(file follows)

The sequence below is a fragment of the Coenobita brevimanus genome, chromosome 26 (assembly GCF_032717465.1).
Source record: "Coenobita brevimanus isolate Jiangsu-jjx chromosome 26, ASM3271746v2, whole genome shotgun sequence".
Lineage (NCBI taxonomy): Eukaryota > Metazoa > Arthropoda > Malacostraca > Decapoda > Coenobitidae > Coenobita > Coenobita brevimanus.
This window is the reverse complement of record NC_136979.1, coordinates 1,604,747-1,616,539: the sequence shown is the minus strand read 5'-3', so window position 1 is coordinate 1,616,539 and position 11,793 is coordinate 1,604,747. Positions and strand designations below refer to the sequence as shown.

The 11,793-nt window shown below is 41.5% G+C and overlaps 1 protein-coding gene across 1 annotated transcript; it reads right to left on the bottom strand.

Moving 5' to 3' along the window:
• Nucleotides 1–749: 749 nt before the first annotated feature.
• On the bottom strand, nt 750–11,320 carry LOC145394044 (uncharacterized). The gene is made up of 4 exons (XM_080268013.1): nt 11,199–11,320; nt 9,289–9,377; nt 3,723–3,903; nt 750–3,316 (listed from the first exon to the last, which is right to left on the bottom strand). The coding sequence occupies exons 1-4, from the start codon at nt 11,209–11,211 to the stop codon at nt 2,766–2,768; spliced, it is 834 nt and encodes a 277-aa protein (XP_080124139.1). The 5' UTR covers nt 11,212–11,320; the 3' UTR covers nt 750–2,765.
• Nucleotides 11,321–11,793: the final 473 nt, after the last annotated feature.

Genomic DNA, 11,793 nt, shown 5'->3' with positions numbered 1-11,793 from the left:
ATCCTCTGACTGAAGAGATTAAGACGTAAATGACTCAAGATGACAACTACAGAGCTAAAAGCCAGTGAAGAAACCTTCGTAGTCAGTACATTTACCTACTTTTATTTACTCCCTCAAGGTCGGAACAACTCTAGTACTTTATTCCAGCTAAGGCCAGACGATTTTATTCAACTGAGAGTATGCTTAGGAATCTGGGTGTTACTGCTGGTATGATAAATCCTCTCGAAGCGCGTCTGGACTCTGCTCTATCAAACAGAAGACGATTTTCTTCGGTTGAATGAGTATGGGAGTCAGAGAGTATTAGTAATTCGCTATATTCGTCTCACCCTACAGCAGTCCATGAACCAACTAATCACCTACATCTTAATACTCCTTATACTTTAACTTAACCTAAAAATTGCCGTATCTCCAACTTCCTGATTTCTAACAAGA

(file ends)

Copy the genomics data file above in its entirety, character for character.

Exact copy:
The sequence below is a fragment of the Coenobita brevimanus genome, chromosome 26 (assembly GCF_032717465.1).
Source record: "Coenobita brevimanus isolate Jiangsu-jjx chromosome 26, ASM3271746v2, whole genome shotgun sequence".
Lineage (NCBI taxonomy): Eukaryota > Metazoa > Arthropoda > Malacostraca > Decapoda > Coenobitidae > Coenobita > Coenobita brevimanus.
This window is the reverse complement of record NC_136979.1, coordinates 1,604,747-1,616,539: the sequence shown is the minus strand read 5'-3', so window position 1 is coordinate 1,616,539 and position 11,793 is coordinate 1,604,747. Positions and strand designations below refer to the sequence as shown.

The 11,793-nt window shown below is 41.5% G+C and overlaps 1 protein-coding gene across 1 annotated transcript; it reads right to left on the bottom strand.

Moving 5' to 3' along the window:
• Nucleotides 1–749: 749 nt before the first annotated feature.
• On the bottom strand, nt 750–11,320 carry LOC145394044 (uncharacterized). The gene is made up of 4 exons (XM_080268013.1): nt 11,199–11,320; nt 9,289–9,377; nt 3,723–3,903; nt 750–3,316 (listed from the first exon to the last, which is right to left on the bottom strand). The coding sequence occupies exons 1-4, from the start codon at nt 11,209–11,211 to the stop codon at nt 2,766–2,768; spliced, it is 834 nt and encodes a 277-aa protein (XP_080124139.1). The 5' UTR covers nt 11,212–11,320; the 3' UTR covers nt 750–2,765.
• Nucleotides 11,321–11,793: the final 473 nt, after the last annotated feature.

Genomic DNA, 11,793 nt, shown 5'->3' with positions numbered 1-11,793 from the left:
ATCCTCTGACTGAAGAGATTAAGACGTAAATGACTCAAGATGACAACTACAGAGCTAAAAGCCAGTGAAGAAACCTTCGTAGTCAGTACATTTACCTACTTTTATTTACTCCCTCAAGGTCGGAACAACTCTAGTACTTTATTCCAGCTAAGGCCAGACGATTTTATTCAACTGAGAGTATGCTTAGGAATCTGGGTGTTACTGCTGGTATGATAAATCCTCTCGAAGCGCGTCTGGACTCTGCTCTATCAAACAGAAGACGATTTTCTTCGGTTGAATGAGTATGGGAGTCAGAGAGTATTAGTAATTCGCTATATTCGTCTCACCCTACAGCAGTCCATGAACCAACTAATCACCTACATCTTAATACTCCTTATACTTTAACTTAACCTAAAAATTGCCGTATCTCCAACTTCCTGATTTCTAACAAGA